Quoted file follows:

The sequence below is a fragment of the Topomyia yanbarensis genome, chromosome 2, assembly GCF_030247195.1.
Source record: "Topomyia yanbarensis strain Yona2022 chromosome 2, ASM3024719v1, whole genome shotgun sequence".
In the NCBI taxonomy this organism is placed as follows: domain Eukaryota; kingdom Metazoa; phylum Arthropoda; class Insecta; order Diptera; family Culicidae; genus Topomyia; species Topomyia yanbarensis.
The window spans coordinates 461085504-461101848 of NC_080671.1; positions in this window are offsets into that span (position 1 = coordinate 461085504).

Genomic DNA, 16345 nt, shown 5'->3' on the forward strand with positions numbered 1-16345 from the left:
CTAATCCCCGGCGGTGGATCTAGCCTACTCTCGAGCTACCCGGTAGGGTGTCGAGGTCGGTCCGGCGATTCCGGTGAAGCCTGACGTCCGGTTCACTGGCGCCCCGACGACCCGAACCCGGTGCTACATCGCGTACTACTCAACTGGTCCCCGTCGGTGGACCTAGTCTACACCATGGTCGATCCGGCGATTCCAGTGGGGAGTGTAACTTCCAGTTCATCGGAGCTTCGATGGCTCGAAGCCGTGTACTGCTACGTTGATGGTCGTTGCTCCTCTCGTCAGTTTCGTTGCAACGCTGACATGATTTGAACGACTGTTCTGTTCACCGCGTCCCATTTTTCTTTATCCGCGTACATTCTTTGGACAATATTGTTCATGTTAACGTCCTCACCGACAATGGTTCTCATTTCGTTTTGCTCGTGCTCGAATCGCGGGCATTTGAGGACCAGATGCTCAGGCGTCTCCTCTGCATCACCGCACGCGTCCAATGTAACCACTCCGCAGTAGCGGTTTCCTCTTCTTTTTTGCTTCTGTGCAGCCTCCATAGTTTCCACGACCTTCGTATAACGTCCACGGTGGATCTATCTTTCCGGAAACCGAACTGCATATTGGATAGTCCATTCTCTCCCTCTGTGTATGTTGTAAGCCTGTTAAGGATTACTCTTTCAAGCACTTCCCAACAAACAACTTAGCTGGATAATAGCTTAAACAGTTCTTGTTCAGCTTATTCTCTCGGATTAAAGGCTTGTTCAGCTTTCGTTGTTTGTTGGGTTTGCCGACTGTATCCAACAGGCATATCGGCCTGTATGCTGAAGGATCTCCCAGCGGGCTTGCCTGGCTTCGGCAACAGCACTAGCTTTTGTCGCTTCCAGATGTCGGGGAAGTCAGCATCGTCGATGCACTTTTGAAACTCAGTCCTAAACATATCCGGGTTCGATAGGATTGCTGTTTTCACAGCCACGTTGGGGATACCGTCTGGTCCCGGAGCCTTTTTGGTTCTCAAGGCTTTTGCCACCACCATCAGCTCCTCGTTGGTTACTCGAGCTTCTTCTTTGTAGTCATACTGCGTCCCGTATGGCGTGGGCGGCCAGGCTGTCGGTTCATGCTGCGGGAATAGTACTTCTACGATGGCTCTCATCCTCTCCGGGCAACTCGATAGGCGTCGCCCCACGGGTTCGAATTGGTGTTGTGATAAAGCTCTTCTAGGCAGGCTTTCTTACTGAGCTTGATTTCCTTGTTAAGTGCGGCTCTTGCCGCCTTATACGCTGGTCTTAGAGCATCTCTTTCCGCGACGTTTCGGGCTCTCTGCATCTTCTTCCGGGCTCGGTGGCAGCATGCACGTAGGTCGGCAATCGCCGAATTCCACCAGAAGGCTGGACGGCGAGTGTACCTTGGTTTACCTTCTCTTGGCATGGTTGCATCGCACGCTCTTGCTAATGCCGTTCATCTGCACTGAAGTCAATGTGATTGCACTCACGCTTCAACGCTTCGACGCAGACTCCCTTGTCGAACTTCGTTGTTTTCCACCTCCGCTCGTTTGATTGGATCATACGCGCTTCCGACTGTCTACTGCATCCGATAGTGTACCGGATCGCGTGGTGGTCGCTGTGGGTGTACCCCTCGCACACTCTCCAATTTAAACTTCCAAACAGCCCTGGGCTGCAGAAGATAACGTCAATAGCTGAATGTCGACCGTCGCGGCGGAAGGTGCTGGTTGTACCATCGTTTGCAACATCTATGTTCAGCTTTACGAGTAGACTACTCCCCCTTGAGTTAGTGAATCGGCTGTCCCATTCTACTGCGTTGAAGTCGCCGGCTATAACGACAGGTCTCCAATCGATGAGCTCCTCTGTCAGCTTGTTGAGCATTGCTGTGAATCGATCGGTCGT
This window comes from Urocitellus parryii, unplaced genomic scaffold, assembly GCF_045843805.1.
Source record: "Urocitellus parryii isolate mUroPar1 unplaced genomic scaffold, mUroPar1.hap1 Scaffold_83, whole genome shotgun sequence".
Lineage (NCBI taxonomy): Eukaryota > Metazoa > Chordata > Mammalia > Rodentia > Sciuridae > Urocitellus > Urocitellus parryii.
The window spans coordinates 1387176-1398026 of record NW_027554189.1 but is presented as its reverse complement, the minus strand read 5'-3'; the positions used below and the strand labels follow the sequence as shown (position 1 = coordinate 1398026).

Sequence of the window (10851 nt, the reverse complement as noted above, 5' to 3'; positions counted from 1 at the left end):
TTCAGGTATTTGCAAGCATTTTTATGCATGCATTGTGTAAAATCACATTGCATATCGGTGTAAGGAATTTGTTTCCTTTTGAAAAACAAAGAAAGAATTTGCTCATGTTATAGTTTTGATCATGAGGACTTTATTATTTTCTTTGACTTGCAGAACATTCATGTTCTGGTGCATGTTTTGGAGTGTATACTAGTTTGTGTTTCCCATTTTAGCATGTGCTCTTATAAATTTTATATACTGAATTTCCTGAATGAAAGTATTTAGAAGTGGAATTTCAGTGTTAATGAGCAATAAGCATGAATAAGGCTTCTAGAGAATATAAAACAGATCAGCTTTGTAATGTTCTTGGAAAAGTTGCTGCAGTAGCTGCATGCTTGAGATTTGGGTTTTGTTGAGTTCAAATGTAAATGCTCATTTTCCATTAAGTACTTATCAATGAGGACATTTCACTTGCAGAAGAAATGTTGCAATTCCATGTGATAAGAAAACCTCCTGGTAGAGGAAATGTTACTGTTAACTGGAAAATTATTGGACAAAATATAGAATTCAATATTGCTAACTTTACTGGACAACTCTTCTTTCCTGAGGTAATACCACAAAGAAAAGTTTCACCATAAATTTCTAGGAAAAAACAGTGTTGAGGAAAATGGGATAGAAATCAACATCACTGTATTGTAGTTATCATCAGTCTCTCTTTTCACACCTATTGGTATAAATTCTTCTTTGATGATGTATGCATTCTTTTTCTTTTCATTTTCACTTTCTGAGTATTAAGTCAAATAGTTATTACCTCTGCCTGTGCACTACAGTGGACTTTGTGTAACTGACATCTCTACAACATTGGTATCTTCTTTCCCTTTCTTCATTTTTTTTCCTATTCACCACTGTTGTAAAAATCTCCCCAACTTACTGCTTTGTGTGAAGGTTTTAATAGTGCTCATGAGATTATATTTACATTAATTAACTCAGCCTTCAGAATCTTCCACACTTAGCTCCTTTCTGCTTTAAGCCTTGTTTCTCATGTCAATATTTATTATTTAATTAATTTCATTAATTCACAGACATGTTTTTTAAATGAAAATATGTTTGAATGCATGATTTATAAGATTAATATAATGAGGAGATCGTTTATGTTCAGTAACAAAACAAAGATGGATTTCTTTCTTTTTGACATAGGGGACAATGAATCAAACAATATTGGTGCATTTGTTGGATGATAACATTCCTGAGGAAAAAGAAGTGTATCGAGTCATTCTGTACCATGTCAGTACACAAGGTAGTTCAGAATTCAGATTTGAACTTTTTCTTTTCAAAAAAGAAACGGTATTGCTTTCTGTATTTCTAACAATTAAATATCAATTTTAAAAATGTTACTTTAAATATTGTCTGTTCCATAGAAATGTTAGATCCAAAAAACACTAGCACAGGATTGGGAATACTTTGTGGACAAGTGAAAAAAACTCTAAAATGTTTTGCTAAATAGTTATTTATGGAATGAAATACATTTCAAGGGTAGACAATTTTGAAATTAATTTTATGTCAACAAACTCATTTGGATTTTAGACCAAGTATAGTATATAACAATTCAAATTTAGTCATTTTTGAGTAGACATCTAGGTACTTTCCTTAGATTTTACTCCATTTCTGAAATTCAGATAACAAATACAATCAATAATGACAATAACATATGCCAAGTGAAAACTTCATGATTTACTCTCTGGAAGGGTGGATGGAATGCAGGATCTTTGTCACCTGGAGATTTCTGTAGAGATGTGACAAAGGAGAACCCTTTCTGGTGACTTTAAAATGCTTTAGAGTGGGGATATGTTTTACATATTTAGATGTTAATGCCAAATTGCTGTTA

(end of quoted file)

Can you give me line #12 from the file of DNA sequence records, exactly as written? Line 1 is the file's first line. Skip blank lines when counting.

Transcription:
TTCAGGTATTTGCAAGCATTTTTATGCATGCATTGTGTAAAATCACATTGCATATCGGTGTAAGGAATTTGTTTCCTTTTGAAAAACAAAGAAAGAATTTGCTCATGTTATAGTTTTGATCATGAGGACTTTATTATTTTCTTTGACTTGCAGAACATTCATGTTCTGGTGCATGTTTTGGAGTGTATACTAGTTTGTGTTTCCCATTTTAGCATGTGCTCTTATAAATTTTATATACTGAATTTCCTGAATGAAAGTATTTAGAAGTGGAATTTCAGTGTTAATGAGCAATAAGCATGAATAAGGCTTCTAGAGAATATAAAACAGATCAGCTTTGTAATGTTCTTGGAAAAGTTGCTGCAGTAGCTGCATGCTTGAGATTTGGGTTTTGTTGAGTTCAAATGTAAATGCTCATTTTCCATTAAGTACTTATCAATGAGGACATTTCACTTGCAGAAGAAATGTTGCAATTCCATGTGATAAGAAAACCTCCTGGTAGAGGAAATGTTACTGTTAACTGGAAAATTATTGGACAAAATATAGAATTCAATATTGCTAACTTTACTGGACAACTCTTCTTTCCTGAGGTAATACCACAAAGAAAAGTTTCACCATAAATTTCTAGGAAAAAACAGTGTTGAGGAAAATGGGATAGAAATCAACATCACTGTATTGTAGTTATCATCAGTCTCTCTTTTCACACCTATTGGTATAAATTCTTCTTTGATGATGTATGCATTCTTTTTCTTTTCATTTTCACTTTCTGAGTATTAAGTCAAATAGTTATTACCTCTGCCTGTGCACTACAGTGGACTTTGTGTAACTGACATCTCTACAACATTGGTATCTTCTTTCCCTTTCTTCATTTTTTTTCCTATTCACCACTGTTGTAAAAATCTCCCCAACTTACTGCTTTGTGTGAAGGTTTTAATAGTGCTCATGAGATTATATTTACATTAATTAACTCAGCCTTCAGAATCTTCCACACTTAGCTCCTTTCTGCTTTAAGCCTTGTTTCTCATGTCAATATTTATTATTTAATTAATTTCATTAATTCACAGACATGTTTTTTAAATGAAAATATGTTTGAATGCATGATTTATAAGATTAATATAATGAGGAGATCGTTTATGTTCAGTAACAAAACAAAGATGGATTTCTTTCTTTTTGACATAGGGGACAATGAATCAAACAATATTGGTGCATTTGTTGGATGATAACATTCCTGAGGAAAAAGAAGTGTATCGAGTCATTCTGTACCATGTCAGTACACAAGGTAGTTCAGAATTCAGATTTGAACTTTTTCTTTTCAAAAAAGAAACGGTATTGCTTTCTGTATTTCTAACAATTAAATATCAATTTTAAAAATGTTACTTTAAATATTGTCTGTTCCATAGAAATGTTAGATCCAAAAAACACTAGCACAGGATTGGGAATACTTTGTGGACAAGTGAAAAAAACTCTAAAATGTTTTGCTAAATAGTTATTTATGGAATGAAATACATTTCAAGGGTAGACAATTTTGAAATTAATTTTATGTCAACAAACTCATTTGGATTTTAGACCAAGTATAGTATATAACAATTCAAATTTAGTCATTTTTGAGTAGACATCTAGGTACTTTCCTTAGATTTTACTCCATTTCTGAAATTCAGATAACAAATACAATCAATAATGACAATAACATATGCCAAGTGAAAACTTCATGATTTACTCTCTGGAAGGGTGGATGGAATGCAGGATCTTTGTCACCTGGAGATTTCTGTAGAGATGTGACAAAGGAGAACCCTTTCTGGTGACTTTAAAATGCTTTAGAGTGGGGATATGTTTTACATATTTAGATGTTAATGCCAAATTGCTGTTA